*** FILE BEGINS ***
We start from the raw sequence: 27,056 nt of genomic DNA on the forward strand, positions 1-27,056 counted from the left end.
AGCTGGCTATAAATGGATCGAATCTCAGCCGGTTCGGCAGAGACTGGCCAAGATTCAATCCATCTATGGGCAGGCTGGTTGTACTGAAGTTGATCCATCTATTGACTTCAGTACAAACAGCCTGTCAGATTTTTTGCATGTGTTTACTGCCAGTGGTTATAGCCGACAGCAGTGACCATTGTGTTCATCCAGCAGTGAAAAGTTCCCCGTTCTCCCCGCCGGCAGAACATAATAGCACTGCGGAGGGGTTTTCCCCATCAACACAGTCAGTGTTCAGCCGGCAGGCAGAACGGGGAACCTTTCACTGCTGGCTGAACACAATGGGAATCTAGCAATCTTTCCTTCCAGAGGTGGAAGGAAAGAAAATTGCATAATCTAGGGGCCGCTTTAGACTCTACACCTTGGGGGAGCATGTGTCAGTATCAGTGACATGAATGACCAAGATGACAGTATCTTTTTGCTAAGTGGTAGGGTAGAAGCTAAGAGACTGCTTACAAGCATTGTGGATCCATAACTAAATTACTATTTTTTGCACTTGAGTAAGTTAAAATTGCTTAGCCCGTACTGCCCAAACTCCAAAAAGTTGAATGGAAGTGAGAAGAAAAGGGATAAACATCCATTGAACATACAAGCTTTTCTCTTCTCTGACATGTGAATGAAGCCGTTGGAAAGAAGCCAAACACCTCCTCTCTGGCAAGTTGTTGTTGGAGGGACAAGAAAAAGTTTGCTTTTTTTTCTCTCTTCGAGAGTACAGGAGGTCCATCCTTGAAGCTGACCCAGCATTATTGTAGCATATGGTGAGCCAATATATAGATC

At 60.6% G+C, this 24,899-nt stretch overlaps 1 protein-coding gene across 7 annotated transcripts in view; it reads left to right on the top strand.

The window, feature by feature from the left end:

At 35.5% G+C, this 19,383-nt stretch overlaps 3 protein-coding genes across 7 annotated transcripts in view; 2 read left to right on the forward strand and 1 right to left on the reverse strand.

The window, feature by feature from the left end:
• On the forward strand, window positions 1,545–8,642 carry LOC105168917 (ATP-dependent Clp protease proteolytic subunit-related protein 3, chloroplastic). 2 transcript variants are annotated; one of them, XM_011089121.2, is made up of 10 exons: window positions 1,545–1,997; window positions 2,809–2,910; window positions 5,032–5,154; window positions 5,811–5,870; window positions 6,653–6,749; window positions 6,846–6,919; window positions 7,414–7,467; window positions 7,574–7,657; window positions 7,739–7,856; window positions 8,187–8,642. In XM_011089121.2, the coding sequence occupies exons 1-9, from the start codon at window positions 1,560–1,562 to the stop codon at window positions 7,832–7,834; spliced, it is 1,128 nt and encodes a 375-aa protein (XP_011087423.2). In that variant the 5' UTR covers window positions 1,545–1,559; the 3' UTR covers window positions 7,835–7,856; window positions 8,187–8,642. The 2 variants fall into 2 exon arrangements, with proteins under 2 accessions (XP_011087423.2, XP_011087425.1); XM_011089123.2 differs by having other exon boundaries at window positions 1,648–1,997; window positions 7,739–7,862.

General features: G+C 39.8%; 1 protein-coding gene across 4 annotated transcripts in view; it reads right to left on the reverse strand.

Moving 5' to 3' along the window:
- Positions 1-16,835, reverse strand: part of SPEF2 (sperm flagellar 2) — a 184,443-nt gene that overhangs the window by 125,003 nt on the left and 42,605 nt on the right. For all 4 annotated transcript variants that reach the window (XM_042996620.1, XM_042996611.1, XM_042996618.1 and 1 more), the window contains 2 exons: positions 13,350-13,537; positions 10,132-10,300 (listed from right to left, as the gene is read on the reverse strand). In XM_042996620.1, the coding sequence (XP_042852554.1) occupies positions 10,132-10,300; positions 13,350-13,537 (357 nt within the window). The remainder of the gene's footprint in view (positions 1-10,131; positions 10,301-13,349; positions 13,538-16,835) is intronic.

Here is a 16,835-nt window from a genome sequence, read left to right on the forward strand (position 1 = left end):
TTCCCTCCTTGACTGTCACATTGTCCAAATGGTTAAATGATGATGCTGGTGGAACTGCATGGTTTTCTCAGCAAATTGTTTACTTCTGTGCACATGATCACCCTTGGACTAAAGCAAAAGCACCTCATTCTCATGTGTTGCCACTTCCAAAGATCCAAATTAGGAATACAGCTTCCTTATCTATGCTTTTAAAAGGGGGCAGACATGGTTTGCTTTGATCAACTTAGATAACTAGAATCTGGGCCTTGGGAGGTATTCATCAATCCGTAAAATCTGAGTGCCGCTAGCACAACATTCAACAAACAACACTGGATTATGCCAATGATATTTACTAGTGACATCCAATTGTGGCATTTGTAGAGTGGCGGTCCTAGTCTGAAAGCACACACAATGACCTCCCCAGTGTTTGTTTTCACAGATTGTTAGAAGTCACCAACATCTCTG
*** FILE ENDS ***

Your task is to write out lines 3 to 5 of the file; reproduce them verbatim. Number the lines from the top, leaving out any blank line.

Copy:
At 60.6% G+C, this 24,899-nt stretch overlaps 1 protein-coding gene across 7 annotated transcripts in view; it reads left to right on the top strand.

The window, feature by feature from the left end:

At 35.5% G+C, this 19,383-nt stretch overlaps 3 protein-coding genes across 7 annotated transcripts in view; 2 read left to right on the forward strand and 1 right to left on the reverse strand.